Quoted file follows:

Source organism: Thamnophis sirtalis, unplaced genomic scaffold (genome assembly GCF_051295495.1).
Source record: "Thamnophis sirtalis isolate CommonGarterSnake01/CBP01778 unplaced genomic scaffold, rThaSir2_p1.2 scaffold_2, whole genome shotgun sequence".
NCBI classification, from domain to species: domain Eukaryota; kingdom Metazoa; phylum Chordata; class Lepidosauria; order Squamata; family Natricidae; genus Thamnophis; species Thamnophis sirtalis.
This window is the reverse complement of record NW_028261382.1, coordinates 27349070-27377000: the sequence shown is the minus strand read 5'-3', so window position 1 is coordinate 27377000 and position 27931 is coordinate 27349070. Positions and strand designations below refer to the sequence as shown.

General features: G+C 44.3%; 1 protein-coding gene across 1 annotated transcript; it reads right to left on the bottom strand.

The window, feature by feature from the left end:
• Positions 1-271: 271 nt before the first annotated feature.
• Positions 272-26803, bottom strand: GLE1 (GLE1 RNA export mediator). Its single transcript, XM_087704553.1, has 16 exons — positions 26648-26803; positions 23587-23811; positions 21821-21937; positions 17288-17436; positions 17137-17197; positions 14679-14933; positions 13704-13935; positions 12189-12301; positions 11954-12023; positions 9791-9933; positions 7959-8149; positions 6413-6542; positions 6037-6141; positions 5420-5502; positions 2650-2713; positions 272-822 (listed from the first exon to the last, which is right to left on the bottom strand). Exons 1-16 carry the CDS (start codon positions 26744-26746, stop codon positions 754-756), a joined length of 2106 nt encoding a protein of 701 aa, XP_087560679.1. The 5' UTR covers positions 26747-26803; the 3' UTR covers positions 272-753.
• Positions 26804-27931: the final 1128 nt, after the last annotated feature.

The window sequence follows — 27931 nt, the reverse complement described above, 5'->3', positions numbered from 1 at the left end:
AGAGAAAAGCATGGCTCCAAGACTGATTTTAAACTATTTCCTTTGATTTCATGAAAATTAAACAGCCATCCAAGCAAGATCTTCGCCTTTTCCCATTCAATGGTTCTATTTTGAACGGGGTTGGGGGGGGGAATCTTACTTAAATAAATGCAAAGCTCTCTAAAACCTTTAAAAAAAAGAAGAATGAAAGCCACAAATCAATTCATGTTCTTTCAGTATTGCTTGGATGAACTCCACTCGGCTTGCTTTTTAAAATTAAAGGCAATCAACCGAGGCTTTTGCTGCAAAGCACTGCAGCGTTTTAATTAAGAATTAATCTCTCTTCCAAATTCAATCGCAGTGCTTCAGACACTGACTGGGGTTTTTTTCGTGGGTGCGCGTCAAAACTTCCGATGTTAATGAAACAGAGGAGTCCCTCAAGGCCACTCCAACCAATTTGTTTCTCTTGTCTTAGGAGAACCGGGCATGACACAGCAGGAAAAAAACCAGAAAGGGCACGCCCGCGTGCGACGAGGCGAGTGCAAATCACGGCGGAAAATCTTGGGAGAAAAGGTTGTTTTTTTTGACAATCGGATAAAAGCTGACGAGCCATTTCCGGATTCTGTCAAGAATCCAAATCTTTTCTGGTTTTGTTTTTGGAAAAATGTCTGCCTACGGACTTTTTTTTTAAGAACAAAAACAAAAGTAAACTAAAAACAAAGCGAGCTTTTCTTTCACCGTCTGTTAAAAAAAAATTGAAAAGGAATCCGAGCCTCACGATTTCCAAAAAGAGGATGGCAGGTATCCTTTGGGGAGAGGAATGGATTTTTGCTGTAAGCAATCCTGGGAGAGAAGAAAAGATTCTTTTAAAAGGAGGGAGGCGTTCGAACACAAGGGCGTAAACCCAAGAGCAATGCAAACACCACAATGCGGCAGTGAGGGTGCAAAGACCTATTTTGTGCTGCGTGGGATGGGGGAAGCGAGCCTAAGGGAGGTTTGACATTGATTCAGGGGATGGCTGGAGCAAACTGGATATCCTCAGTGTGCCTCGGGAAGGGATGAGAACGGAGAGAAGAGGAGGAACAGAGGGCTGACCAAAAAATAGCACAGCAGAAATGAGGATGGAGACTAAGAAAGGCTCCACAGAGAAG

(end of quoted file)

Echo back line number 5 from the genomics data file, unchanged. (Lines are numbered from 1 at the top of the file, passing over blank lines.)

General features: G+C 44.3%; 1 protein-coding gene across 1 annotated transcript; it reads right to left on the bottom strand.